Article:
This recipe for fried chicken of the woods was inspired my my friend Jeni who loves to batter and fry all the things.  I simply brought my love of fried chicken to the mix and even the kids couldn't get enough. 

Ingredients:

  • 1 large section of Chicken of the Wood Mushroom (about 1kg)

For Brine:

  • 920ml/ (4 US cups) water
  • 3T salt

For Batter:

  • 240g (2 US cups) of plain flour
  • 2 eggs
  • 230ml (1 US cup) of ale
  • 2 cups of crushed corn flakes (if you want to substitute bread crumbs here, do, but corn flakes really do give a superior crispiness to the batter).
  • 1t smoked paprika
  • 1/2 t black pepper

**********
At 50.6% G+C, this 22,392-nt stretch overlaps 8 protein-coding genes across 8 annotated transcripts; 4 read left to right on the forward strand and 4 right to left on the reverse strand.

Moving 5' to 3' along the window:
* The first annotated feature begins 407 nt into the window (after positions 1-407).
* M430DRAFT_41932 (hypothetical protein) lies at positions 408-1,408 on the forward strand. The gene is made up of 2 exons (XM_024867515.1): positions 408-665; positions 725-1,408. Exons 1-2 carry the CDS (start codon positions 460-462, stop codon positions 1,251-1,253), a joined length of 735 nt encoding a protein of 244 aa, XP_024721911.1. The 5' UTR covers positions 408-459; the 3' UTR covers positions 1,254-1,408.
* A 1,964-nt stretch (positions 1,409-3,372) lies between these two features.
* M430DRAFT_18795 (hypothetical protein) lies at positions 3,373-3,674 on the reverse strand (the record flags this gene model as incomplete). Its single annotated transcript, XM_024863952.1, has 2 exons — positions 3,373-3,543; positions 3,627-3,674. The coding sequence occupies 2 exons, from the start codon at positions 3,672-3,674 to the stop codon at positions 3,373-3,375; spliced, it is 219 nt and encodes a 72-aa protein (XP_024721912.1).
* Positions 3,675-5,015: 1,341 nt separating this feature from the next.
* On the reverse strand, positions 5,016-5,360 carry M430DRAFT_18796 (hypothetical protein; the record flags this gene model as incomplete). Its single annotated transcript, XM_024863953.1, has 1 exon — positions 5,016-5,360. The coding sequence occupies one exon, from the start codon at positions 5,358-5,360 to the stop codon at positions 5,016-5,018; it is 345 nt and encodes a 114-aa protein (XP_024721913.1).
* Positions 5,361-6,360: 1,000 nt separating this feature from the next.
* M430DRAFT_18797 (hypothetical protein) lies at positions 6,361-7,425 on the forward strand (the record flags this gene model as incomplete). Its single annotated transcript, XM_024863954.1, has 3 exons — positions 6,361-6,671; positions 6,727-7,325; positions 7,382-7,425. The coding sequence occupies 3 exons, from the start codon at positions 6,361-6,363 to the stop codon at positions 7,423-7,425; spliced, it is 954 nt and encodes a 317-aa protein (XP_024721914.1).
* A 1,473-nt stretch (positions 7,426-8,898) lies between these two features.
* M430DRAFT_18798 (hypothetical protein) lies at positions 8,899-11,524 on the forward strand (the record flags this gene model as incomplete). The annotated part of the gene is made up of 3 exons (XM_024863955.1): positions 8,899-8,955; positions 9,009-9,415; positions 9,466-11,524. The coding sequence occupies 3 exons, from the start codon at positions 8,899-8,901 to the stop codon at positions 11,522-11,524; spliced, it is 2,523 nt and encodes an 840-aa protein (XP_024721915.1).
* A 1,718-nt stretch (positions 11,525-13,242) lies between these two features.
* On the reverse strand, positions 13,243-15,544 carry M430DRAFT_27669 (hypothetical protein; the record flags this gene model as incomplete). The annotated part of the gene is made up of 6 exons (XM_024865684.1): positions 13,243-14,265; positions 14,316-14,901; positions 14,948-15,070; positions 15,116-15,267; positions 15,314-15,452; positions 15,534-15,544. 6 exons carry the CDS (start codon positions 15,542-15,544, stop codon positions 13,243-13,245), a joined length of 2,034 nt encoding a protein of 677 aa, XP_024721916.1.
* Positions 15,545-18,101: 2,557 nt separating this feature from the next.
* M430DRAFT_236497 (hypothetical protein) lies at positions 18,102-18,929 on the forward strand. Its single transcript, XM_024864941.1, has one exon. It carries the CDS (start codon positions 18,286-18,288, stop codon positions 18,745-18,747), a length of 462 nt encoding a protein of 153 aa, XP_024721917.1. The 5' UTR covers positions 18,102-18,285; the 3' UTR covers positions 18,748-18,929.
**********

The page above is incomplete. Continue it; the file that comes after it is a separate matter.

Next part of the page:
• 1t salt
  • vegetable oil for frying

Method:

  1. Clean the mushroom, ensuring you remove all tree bark from the mushroom, especially if it was found on a yew tree.
  2. Cut off any dry or flaking bits at the edges and slice into pieces roughly 1cm thick.
  3. Mix up the brine and let the pieces soak for about 5 minutes while you mix up the batter.
  4. Add all the ingredients for the batter to a bowl, except the corn flakes.  Mix into a smooth, thick batter.
  5. Crush the cornflakes and place in a shallow pan.
  6. Remove the mushrooms from the brine and pat dry.  Dunk each piece individually into the batter, then coat with bread crumbs.
  7. Heat about 1cm of oil in a frying pan. Working in small batches, lightly fry off the breaded mushrooms, roughly 2 minutes each side to seal. 
  8. Once browned, place mushrooms on a tray and bake in the oven for about 15 minutes at 180c/360F
  9. Serve with garlic mayo or in a wrap or taco. 

 


Upcoming Foraging Workshops at Gartur Stitch Farm